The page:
Stacking Dishes Wet May
Promote Bacterial Growth
By Alan Mozes

NEW YORK (Reuters Health) - With Americans eating out more, researchers are cautioning that the plates on which commercial meals are served may become contaminated with bacteria if they are not allowed to dry properly before being piled up after washing.
"Cleaning and stacking and holding dishes in a catering operation or church kitchen may become an issue if dishes are stacked wet and then held for a long period,'' said study author Dr. Dorothy W. Hagan.
Hagan, professor of medicine at Oregon Health Sciences University in Portland, and her colleagues assessed whether stacking wet dishes in commercial establishments may contribute to the growth of harmful bacteria on plate surfaces. According to the Centers for Disease Control and Prevention, there are an estimated 75 million cases of foodborne illnesses reported each year in the US.
The researchers first identified bacteria on 100 dishes (prior to washing) that had been used to serve meals to patients at a medical center. They then put half the plates through a full cycle of a dishwasher, stacking the plates after placing small amounts of water on each dish surface. The other 50 plates were machine-washed and then allowed to air dry for 24 hours.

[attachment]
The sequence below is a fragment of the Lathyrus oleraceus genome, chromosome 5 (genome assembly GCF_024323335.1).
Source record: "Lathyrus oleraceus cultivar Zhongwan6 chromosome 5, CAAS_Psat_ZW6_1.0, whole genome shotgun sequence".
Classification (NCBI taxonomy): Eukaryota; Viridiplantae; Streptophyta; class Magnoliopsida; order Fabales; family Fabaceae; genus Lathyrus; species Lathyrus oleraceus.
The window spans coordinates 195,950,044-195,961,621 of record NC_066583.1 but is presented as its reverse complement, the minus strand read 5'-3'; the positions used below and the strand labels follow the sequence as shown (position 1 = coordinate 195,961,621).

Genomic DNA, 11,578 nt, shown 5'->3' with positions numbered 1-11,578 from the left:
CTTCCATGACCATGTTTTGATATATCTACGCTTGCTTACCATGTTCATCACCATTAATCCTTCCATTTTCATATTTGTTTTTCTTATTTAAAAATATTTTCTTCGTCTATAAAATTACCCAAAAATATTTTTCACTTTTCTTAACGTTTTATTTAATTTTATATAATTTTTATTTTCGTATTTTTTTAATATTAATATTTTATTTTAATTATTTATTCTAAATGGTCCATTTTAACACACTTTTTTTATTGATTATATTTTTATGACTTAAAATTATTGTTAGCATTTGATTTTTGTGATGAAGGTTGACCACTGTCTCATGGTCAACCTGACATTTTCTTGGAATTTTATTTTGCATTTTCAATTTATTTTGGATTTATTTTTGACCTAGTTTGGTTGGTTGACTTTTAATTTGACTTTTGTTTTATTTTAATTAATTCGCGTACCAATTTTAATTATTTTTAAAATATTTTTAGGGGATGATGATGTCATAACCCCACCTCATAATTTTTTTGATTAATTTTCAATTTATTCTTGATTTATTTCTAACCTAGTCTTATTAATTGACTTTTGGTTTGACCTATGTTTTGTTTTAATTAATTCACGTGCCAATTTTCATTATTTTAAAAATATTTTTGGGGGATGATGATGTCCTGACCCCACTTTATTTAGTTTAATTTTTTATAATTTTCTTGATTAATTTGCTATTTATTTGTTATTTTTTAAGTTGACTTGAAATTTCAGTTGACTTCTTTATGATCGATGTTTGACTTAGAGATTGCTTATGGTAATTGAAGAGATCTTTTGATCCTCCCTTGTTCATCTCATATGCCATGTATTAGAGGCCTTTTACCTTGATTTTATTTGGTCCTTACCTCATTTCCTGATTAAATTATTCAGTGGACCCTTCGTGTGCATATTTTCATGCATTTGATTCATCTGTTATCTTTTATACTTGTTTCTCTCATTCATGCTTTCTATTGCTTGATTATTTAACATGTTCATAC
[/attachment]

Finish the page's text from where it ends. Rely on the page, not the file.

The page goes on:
Hagan and colleagues then analyzed all the plates for the presence of bacteria. Their findings are published in the August issue of the Journal of the American Dietetic Association.
Twenty-four hours after washing, the investigators found no apparent difference in bacterial growth between those stacked wet and those fully air-dried. However, after 48 hours a significantly higher amount of various bacteria were evident on the wet-stacked dishes.
Although the researchers did not determine exactly what types of bacteria had grown on the plates, they conclude that there is a risk of bacterial growth and food contamination if dishes are stacked wet after being run through an improperly working dishwasher or insufficiently dried after being hand washed.
"Food safety and sanitation are of interest to consumers today because of mad cow disease, contaminated water supplies, overuse of antibiotics, the public eating outside the home more (often),'' Hagan told Reuters Health. "And this time-temperature-moisture problem sets up an ideal environment for microbial growth.''
Hagan pointed out that the Food and Drug Administration code specifically recommends air drying of all commercial dishware in order to prevent such food contamination problems. And she stressed that consumers and food-preparers should pay attention not just to what they eat but to whether or not what they eat is safely prepared.
Journal of the American Dietetic Association 2001;101:933-934.

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